|SPECS||Denon DHT-S316||Yamaha YAS-207|
|DIMENSIONS WxHxD (in)||DHT-S316||YAS-207|
|Soundbar||35.5 x 2.15 x 3.2||36.6 x 2.4 x 4.25|
|Subwoofer||6.75 x 13.5 x 12.6||7.2 x 17.25 x 15.75|
|Soundbar||4 lbs||6 lbs|
|Subwoofer||11.5 lbs||17.4 lbs|
USB x1 (for updates)
|HDMI IN x1
USB x1 (for updates)
|Analog||AUX x1||AUX x1|
|Digital||HDMI ARC x1||HDMI ARC x1|
|Supported Profiles||A2DP, AVRCP||A2DP, SPP|
|Supported Codecs||SBC||SBC, MPEG4 ACC|
|Woofers||1.25x4.4" x2||1.75" x4|
|Tweeters||1" x2||1" x2|
|Subwoofer||5.5" x1||6.25" x1|
|POWER OUTPUT (PEAK)||N/A||50 W x2 + 100 W (200 W)|
|Surround Sound Formats||PCM (5.1)|
Dolby Digital (5.1)
DTS Digital Surround (5.1)
Dolby Digital (5.1)
DTS Digital Surround (5.1)
|Cables Included||Optical, HDMI||Only optical|
|DSP Sound Modes||Dialog Enhancement (3 levels)|
Similarities Between Denon DHT-S316 and Yamaha YAS-207?
Expectedly, two similarly priced soundbars have a lot of things in common. Their size is similar – they are both designed for smaller to mid-sized rooms. They both feature similar looks, and the soundbars are wrapped in black acoustic fabric.
Both systems come with similar-looking wireless subwoofers and with remotes. They are both equally easy to hook up and use. Also, both soundbars have some basic controls located on the soundbar itself.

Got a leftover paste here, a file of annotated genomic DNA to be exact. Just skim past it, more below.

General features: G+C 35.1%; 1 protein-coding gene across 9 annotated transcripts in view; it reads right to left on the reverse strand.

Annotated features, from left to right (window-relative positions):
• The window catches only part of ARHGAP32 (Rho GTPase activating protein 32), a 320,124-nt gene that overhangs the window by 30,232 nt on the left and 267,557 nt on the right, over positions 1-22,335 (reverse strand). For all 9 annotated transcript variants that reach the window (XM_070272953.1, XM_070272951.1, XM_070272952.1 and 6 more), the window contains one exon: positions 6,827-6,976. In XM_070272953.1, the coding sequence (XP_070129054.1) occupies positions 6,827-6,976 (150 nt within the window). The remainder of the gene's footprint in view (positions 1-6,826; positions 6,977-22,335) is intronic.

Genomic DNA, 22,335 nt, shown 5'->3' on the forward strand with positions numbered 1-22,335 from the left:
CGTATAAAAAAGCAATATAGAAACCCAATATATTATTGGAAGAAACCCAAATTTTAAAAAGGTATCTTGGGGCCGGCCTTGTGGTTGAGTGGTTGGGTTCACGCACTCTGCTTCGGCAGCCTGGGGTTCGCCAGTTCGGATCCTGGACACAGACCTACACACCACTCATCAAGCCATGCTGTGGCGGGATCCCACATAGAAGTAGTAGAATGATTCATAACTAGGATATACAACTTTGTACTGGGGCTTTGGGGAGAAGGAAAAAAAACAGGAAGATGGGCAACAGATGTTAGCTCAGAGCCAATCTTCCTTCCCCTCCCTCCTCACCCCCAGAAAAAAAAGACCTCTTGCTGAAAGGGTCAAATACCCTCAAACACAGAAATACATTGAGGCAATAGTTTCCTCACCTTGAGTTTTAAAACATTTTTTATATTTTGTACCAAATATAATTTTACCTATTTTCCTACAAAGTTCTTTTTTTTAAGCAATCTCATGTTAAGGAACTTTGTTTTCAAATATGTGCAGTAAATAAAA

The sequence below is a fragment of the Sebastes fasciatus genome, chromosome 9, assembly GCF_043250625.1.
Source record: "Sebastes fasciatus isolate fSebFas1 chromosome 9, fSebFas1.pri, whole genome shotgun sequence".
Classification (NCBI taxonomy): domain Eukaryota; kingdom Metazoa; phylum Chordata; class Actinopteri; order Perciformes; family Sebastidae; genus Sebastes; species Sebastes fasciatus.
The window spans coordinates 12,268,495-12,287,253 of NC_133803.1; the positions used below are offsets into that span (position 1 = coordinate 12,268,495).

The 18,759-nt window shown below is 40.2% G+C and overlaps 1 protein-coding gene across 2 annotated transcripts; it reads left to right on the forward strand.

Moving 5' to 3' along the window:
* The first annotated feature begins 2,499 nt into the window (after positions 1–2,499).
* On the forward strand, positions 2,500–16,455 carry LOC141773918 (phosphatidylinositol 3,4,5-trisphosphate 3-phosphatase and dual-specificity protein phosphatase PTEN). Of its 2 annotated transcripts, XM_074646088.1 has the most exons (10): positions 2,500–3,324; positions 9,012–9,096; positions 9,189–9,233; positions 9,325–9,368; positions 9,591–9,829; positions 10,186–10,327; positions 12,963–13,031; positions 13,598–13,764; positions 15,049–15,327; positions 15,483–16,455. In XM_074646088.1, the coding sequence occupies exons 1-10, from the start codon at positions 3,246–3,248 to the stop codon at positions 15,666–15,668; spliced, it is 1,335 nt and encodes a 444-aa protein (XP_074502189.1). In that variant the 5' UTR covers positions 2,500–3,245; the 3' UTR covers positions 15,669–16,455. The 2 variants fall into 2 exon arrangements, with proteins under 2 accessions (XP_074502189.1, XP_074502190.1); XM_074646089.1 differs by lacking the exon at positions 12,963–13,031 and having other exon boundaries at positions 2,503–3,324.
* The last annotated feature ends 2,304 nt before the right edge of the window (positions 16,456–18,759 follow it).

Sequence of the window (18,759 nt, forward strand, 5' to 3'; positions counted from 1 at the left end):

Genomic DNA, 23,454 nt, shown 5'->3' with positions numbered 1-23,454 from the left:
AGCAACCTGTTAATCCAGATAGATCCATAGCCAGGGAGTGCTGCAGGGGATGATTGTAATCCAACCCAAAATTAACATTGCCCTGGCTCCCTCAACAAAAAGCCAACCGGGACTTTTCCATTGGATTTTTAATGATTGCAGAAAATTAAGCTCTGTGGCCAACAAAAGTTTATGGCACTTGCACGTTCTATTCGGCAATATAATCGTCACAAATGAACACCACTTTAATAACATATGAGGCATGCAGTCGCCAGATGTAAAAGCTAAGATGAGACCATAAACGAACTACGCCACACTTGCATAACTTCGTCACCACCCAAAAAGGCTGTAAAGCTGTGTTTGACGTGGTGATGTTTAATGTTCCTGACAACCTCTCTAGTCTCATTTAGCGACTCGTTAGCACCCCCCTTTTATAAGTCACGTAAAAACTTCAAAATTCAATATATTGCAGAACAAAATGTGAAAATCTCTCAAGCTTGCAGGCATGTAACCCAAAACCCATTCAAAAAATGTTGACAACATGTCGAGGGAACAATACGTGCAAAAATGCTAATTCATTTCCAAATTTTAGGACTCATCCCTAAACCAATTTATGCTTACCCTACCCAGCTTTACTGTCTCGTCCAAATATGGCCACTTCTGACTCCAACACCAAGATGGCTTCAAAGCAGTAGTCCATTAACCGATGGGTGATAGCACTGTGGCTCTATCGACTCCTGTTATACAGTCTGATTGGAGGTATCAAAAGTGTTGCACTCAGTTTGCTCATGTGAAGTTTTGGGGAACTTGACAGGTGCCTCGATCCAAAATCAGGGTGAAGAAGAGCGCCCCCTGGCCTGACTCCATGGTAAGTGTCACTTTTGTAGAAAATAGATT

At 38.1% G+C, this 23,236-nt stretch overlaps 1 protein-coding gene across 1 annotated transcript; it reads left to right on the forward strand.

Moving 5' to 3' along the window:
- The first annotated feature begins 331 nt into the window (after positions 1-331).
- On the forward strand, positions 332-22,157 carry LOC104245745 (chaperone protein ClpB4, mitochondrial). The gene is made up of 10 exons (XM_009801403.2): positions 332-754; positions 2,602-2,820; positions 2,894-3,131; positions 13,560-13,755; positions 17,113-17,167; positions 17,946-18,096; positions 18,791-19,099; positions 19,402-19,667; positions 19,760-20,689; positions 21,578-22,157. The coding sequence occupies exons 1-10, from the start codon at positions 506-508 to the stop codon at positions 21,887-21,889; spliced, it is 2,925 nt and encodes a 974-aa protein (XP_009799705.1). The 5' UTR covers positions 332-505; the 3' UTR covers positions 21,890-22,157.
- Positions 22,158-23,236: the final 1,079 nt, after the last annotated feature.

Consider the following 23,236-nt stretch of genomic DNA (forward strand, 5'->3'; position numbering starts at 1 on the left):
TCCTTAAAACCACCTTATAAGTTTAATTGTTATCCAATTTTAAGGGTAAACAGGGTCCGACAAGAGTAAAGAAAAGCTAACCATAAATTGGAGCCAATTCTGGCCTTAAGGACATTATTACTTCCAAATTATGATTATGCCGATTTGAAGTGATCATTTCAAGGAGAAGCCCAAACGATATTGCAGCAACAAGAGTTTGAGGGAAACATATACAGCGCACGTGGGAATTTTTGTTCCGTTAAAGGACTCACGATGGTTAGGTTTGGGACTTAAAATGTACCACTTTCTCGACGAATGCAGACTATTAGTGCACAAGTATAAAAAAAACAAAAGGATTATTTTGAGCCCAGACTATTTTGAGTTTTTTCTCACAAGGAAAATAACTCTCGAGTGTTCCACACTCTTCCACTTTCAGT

None of the two units is crazy versatile, but they both have HDMI ARC OUT ports for connecting TV, as well as additional AUX and optical inputs. And they are both Bluetooth-enabled.
Both soundbars can decode only the most basic 5.1 surround sound audio formats. Other multi-channel formats are not supported.
Finally, both units feature 2.1 configurations. They deliver satisfying stereo performance for the price. Both soundbars feature sound modes for improved dialog clarity, and both of these modes (Dialog Enhancement and Clear Voice) do a very good job.
Differences Between Denon DHT-S316 and Yamaha YAS-207?
These two soundbar/subwoofer systems have much more similarities than differences, which is perfectly natural since they are almost priced the same. However, there are some subtle differences that may help you make the choice.